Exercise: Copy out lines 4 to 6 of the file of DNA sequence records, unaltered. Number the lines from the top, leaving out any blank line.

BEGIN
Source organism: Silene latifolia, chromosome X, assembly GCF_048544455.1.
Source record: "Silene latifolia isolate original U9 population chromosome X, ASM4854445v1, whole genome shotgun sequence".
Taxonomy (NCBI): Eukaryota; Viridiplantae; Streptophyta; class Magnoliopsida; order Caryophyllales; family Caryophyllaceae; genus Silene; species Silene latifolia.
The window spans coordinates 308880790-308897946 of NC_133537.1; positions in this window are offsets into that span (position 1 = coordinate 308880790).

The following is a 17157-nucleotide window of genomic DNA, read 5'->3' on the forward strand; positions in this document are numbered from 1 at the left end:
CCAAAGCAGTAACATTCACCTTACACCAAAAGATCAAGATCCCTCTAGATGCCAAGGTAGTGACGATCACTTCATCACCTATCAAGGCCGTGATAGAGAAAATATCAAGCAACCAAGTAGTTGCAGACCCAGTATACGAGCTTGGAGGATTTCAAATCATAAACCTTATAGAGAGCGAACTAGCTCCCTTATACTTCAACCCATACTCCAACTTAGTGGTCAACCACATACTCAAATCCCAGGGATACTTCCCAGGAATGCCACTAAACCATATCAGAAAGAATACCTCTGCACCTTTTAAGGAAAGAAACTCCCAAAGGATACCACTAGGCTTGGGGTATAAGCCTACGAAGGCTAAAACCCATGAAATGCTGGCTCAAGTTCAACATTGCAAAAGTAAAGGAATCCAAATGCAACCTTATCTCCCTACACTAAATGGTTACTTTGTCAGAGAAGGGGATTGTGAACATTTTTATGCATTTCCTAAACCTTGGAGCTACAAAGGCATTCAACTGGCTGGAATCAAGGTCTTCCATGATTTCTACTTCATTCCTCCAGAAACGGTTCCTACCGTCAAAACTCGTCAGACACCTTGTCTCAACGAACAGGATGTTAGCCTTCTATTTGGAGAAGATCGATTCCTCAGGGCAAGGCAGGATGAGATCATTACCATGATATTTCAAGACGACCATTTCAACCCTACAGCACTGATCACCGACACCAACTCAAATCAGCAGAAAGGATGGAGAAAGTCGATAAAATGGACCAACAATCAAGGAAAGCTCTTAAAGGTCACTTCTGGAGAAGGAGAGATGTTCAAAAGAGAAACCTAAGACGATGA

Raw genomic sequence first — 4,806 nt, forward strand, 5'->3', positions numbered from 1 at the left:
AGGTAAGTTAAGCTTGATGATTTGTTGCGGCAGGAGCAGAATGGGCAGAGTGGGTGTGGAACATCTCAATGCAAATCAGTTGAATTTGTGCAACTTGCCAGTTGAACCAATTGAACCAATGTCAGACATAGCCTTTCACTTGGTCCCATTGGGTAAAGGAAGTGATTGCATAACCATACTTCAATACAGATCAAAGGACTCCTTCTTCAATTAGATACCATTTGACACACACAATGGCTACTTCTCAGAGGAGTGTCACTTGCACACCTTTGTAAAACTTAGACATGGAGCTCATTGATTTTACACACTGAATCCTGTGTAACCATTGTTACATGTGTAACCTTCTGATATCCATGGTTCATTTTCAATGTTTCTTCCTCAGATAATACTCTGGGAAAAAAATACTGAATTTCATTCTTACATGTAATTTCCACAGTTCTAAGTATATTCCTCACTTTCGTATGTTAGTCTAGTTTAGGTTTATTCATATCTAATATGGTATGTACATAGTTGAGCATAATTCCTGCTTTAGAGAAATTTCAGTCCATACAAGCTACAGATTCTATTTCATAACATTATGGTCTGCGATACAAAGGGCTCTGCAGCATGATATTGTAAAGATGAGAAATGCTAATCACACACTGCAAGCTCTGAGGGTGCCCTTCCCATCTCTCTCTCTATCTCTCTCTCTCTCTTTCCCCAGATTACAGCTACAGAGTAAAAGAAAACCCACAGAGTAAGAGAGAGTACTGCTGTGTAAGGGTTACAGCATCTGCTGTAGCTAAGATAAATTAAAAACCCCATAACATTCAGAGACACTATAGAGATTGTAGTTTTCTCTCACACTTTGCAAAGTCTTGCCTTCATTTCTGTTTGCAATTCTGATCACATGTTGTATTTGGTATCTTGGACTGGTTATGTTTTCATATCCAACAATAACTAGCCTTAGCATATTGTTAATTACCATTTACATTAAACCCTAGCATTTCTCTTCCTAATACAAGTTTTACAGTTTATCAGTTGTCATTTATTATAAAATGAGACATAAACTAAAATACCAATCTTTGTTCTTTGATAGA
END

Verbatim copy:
The window spans coordinates 308880790-308897946 of NC_133537.1; positions in this window are offsets into that span (position 1 = coordinate 308880790).

The following is a 17157-nucleotide window of genomic DNA, read 5'->3' on the forward strand; positions in this document are numbered from 1 at the left end:
CCAAAGCAGTAACATTCACCTTACACCAAAAGATCAAGATCCCTCTAGATGCCAAGGTAGTGACGATCACTTCATCACCTATCAAGGCCGTGATAGAGAAAATATCAAGCAACCAAGTAGTTGCAGACCCAGTATACGAGCTTGGAGGATTTCAAATCATAAACCTTATAGAGAGCGAACTAGCTCCCTTATACTTCAACCCATACTCCAACTTAGTGGTCAACCACATACTCAAATCCCAGGGATACTTCCCAGGAATGCCACTAAACCATATCAGAAAGAATACCTCTGCACCTTTTAAGGAAAGAAACTCCCAAAGGATACCACTAGGCTTGGGGTATAAGCCTACGAAGGCTAAAACCCATGAAATGCTGGCTCAAGTTCAACATTGCAAAAGTAAAGGAATCCAAATGCAACCTTATCTCCCTACACTAAATGGTTACTTTGTCAGAGAAGGGGATTGTGAACATTTTTATGCATTTCCTAAACCTTGGAGCTACAAAGGCATTCAACTGGCTGGAATCAAGGTCTTCCATGATTTCTACTTCATTCCTCCAGAAACGGTTCCTACCGTCAAAACTCGTCAGACACCTTGTCTCAACGAACAGGATGTTAGCCTTCTATTTGGAGAAGATCGATTCCTCAGGGCAAGGCAGGATGAGATCATTACCATGATATTTCAAGACGACCATTTCAACCCTACAGCACTGATCACCGACACCAACTCAAATCAGCAGAAAGGATGGAGAAAGTCGATAAAATGGACCAACAATCAAGGAAAGCTCTTAAAGGTCACTTCTGGAGAAGGAGAGATGTTCAAAAGAGAAACCTAAGACGATGA